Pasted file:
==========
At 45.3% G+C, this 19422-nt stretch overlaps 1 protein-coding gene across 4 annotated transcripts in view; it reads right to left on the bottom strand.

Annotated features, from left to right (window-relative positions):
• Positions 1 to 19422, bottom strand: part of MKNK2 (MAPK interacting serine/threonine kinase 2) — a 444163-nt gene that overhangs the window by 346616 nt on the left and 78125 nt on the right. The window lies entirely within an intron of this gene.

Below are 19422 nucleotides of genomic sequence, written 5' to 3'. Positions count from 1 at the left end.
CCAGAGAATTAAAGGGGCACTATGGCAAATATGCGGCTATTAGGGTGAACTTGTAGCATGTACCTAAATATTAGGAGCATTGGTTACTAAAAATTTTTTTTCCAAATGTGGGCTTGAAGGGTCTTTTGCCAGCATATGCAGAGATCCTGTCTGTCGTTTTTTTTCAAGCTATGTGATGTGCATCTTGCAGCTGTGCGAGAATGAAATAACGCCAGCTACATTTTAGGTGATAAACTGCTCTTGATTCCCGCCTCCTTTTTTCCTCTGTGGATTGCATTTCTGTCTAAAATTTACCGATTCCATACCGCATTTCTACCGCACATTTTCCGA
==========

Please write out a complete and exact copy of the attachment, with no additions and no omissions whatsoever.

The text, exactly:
At 45.3% G+C, this 19422-nt stretch overlaps 1 protein-coding gene across 4 annotated transcripts in view; it reads right to left on the bottom strand.

Annotated features, from left to right (window-relative positions):
• Positions 1 to 19422, bottom strand: part of MKNK2 (MAPK interacting serine/threonine kinase 2) — a 444163-nt gene that overhangs the window by 346616 nt on the left and 78125 nt on the right. The window lies entirely within an intron of this gene.

Below are 19422 nucleotides of genomic sequence, written 5' to 3'. Positions count from 1 at the left end.
CCAGAGAATTAAAGGGGCACTATGGCAAATATGCGGCTATTAGGGTGAACTTGTAGCATGTACCTAAATATTAGGAGCATTGGTTACTAAAAATTTTTTTTCCAAATGTGGGCTTGAAGGGTCTTTTGCCAGCATATGCAGAGATCCTGTCTGTCGTTTTTTTTCAAGCTATGTGATGTGCATCTTGCAGCTGTGCGAGAATGAAATAACGCCAGCTACATTTTAGGTGATAAACTGCTCTTGATTCCCGCCTCCTTTTTTCCTCTGTGGATTGCATTTCTGTCTAAAATTTACCGATTCCATACCGCATTTCTACCGCACATTTTCCGA